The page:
Tim Bond is still all promise at this time. The early previews look promising, but the jury is still out. Trent Perry looks like a guard who can develop into a contributor in the future, but for now, the backcourt seems set with Talley, Lee, Alvano, and Bond.

Forwards:

EMU would be completely lost without the night in and night out hard work on the boards by Karrington Ward. K-Ward also performs well on defense, and even on off nights is still a threat to be guarded on the offensive end. But I know that we all expected more. It is no coincidence that EMU’s slump has occurred while K-Ward is in an offensive funk. All my preseason expectations were predicated on seeing K-Ward at the top of his game.

It is a lot of pressure for Karrington, but as he goes, so goes the team. If K-Ward is playing at his highest level, EMU is tough to beat. If he is at his average level, EMU is an average team. Having said that, you still gotta love K-Ward, because the effort is there, and even without the offense, his defense and rebounding warrant 35 minutes a night.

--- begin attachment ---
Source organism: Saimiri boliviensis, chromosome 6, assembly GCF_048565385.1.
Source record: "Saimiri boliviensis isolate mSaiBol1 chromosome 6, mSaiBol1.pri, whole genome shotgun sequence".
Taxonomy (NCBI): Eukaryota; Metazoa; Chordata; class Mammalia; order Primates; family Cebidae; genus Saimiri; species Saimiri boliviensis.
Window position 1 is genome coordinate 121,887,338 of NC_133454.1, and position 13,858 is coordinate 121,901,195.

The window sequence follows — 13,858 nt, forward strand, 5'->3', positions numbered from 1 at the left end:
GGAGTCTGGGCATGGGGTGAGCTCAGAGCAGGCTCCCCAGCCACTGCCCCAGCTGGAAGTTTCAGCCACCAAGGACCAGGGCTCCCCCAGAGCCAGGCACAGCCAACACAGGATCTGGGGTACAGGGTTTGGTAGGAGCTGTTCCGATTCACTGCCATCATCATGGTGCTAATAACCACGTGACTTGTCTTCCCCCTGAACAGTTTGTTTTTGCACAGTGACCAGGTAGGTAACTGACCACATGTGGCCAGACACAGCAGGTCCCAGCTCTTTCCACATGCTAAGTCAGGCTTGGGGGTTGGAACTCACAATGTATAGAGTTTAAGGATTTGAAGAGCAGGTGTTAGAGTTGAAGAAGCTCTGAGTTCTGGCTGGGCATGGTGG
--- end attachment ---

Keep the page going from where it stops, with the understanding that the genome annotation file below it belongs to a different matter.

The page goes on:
Anali Okoloji has been a pretty solid performer at times, and is the best option at the four. He bring no outstanding strengths, but also no serious weaknesses. To help K-Ward, Anali needs to up his rebounding, especially on the offensive glass. The drop off from Glenn Bryant, at least production wise, has not been the mortal flaw of this team. The loss of Bryant’s fire and intensity has. I’m not sure if it is in Okolji’s personality to be an emotional leader, but this team needs one. Fast.

Off the bench, for offense we have Jodan Price, although too often the shoots haven’t been falling. Price is also capable on the defensive end, but like Alvano, I see Price as a guy who should get 5-15 minutes off the bench every night, depending on how well his shot is falling.